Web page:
Security through Obscurity
hfinney at shell.portal.com
Sat Mar 5 08:02:06 PST 1994
From: Sergey Goldgaber <sergey at delbruck.pharm.sunysb.edu>
> Well, if we adopt the method of comparing the cost of implementing a
> given steganography method to the cost of breaking it as a valid measure of
> its effectiveness; then, it would make sense to "maximize" the cost of
> breaking it as a means of making the method more effective (ie. making
> the method more obscure would make it more effective).
I don't think this is a valid measure of steganography's effectiveness.
I proposed my own measure, which I think is valid. I think the fundamental
problem with your measure is that it counts a system which is easy to break
but very easy to implement as effective. I would count such a system as
> > Instead, if you are going to adopt this goal, this means that the test of
> > your steganography is whether the opponent can extract the message. It's
> > not that your goal is to "maximize his difficulty". It's that your goal is
> > to stop him. Again, NoStO emphasizes clear statements of your goals and
> > costs.
> The more difficult it is for one's opponent to extract the message, the
> more effective the method is. Thus, "maximizing his difficulty" is a
> valid goal. As I see it, this is a goal of most encryption systems. To
> make decryption as difficult as possible, if not impossible (ie. maximum
I don't think this is right either. The problem is that "as difficult as
possible" does not allow for a measure of success. Something which is
"as difficult as possible" may nevertheless be useless. This whole notion
of maximizing difficulty as a goal is completely misguided. The correct
goal is to achieve secrecy. If you have not done that, then maximizing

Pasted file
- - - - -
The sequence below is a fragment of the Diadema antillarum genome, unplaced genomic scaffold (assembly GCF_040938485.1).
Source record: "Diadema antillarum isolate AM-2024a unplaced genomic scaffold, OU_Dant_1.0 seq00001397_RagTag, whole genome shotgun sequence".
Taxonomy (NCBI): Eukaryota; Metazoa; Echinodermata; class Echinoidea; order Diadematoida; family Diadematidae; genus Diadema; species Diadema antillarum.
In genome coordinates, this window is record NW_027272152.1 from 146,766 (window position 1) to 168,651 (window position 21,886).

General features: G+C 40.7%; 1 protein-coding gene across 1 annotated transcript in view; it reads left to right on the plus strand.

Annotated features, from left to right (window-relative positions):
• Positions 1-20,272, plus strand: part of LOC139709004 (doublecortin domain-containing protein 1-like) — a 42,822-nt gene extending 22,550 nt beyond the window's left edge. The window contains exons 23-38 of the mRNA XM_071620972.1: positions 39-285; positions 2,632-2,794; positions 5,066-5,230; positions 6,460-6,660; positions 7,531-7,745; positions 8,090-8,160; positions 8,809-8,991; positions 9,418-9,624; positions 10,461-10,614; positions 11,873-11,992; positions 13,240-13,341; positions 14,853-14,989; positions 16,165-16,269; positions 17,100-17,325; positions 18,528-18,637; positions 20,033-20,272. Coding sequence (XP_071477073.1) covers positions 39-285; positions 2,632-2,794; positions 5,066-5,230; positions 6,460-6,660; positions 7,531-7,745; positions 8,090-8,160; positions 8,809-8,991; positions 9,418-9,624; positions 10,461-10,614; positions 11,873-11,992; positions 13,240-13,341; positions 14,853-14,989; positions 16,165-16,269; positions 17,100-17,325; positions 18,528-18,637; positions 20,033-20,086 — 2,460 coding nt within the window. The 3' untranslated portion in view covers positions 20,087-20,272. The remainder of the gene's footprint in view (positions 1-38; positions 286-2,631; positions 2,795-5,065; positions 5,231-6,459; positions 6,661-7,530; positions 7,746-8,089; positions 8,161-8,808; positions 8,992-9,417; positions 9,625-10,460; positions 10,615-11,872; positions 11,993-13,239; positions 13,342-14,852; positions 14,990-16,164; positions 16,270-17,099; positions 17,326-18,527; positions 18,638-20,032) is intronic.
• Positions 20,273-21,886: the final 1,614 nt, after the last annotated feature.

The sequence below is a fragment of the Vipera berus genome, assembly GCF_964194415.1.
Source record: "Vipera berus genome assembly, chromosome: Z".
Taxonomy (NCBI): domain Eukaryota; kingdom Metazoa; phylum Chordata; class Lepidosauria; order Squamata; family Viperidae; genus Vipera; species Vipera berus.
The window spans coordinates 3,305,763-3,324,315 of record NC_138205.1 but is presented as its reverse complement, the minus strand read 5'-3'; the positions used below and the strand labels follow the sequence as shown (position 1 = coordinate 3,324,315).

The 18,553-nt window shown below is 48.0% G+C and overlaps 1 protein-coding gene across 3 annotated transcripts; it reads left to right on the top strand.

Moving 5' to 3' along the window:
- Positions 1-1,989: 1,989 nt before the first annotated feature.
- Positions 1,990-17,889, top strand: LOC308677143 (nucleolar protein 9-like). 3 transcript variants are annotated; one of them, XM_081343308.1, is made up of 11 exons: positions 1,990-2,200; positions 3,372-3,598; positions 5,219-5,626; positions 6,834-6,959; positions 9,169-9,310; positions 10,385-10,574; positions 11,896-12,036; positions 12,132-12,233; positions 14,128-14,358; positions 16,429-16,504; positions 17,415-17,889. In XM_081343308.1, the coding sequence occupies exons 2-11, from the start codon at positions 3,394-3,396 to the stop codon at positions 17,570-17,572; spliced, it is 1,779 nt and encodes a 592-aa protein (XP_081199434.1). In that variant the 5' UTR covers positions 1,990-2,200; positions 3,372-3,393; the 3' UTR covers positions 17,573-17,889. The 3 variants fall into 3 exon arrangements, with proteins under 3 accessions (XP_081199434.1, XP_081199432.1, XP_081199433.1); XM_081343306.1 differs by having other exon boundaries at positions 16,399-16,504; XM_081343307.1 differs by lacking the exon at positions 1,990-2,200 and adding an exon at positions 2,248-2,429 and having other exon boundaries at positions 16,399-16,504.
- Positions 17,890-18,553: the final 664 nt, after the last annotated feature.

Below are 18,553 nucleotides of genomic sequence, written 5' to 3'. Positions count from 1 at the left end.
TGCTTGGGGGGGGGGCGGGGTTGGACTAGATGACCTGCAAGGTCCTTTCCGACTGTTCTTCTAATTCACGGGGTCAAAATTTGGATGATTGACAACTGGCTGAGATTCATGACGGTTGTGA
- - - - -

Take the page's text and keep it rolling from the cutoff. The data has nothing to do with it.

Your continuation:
difficulty is pointless.
Your goal in making a parachute is to create something that will land you
safely. It isn't to "maximize slowness of fall". Suppose I made a parachute
out of lead, designing it to maximize slowness among lead parachutes. Will
you jump out of an airplane with it? I'd think not. The problem is that
this is the wrong goal.
> I do not think you have understood _my_ essay. My proposal was for a
> default, variable offset in certain steganography applications. The
> benefit of this is obvious: having no offset or a non-variable offset
> would make for generally poorer security; as, the effort required in
> figuring out where one's file is located is nonexistant. Effort
> increases when a variable offset is implemented.
OK, let me ask this: what is the harm done if the opponent guesses the
right offset? How bad are things? Some of your security has been lost.
Suppose your stego method is not completely invisible and does give away
its existence to some extent. Would you still use it if protected by your
offsets, or would you refrain until you had an undetectable stego? How
much would you trade off the protection provided by your offsets against
the protection provided by undetectable stego?
Suppose I am a naive user of your program asking these questions. When
I receive a stego'd file and put it on my disk, should I re-format it
to change the offset? How much security does this gain me? Is it worth
Should I have more than one public key, so that the opponent would have more
offsets to guess? How much does this help?
How much should I worry if I think I may be targetted for surveillance,
which would increase the chance of them trying my keys as the offsets?
Should I avoid controversial issues, keep a low profile, so that I can
prevent this from happening? How much should I trade off against the benefit
of making my offset less likely to be tried?
I think if you are seriously proposing that your offset scheme adds security,
you need to be able to answer questions like these. If it really adds
security, you must be willing to pay a cost to achieve that security (recall
the NoStO principle: count your costs when you count your benefits!).
If you can answer questions like these then you are not violating StO, in
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